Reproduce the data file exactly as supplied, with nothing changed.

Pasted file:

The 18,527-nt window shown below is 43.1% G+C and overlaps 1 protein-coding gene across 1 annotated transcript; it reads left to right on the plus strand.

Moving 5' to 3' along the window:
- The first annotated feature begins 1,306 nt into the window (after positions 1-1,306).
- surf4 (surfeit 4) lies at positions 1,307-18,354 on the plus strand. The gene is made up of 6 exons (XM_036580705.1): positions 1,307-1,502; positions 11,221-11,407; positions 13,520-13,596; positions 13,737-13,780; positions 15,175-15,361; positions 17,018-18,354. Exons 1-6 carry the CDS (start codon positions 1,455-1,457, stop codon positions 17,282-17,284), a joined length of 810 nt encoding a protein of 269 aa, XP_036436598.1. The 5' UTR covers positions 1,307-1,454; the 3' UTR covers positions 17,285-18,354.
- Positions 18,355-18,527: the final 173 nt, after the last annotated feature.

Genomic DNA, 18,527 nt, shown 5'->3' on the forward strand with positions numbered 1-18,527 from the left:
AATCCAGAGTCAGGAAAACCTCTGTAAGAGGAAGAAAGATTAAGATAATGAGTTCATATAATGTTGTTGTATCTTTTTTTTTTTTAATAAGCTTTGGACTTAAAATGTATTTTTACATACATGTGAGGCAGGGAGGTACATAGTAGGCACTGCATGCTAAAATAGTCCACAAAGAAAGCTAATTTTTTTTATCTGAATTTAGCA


The 18,527-nt window shown below is 43.1% G+C and overlaps 1 protein-coding gene across 1 annotated transcript; it reads left to right on the plus strand.

Moving 5' to 3' along the window:
- The first annotated feature begins 1,306 nt into the window (after positions 1-1,306).
- surf4 (surfeit 4) lies at positions 1,307-18,354 on the plus strand. The gene is made up of 6 exons (XM_036580705.1): positions 1,307-1,502; positions 11,221-11,407; positions 13,520-13,596; positions 13,737-13,780; positions 15,175-15,361; positions 17,018-18,354. Exons 1-6 carry the CDS (start codon positions 1,455-1,457, stop codon positions 17,282-17,284), a joined length of 810 nt encoding a protein of 269 aa, XP_036436598.1. The 5' UTR covers positions 1,307-1,454; the 3' UTR covers positions 17,285-18,354.
- Positions 18,355-18,527: the final 173 nt, after the last annotated feature.

Genomic DNA, 18,527 nt, shown 5'->3' on the forward strand with positions numbered 1-18,527 from the left:
AATCCAGAGTCAGGAAAACCTCTGTAAGAGGAAGAAAGATTAAGATAATGAGTTCATATAATGTTGTTGTATCTTTTTTTTTTTTAATAAGCTTTGGACTTAAAATGTATTTTTACATACATGTGAGGCAGGGAGGTACATAGTAGGCACTGCATGCTAAAATAGTCCACAAAGAAAGCTAATTTTTTTTATCTGAATTTAGCA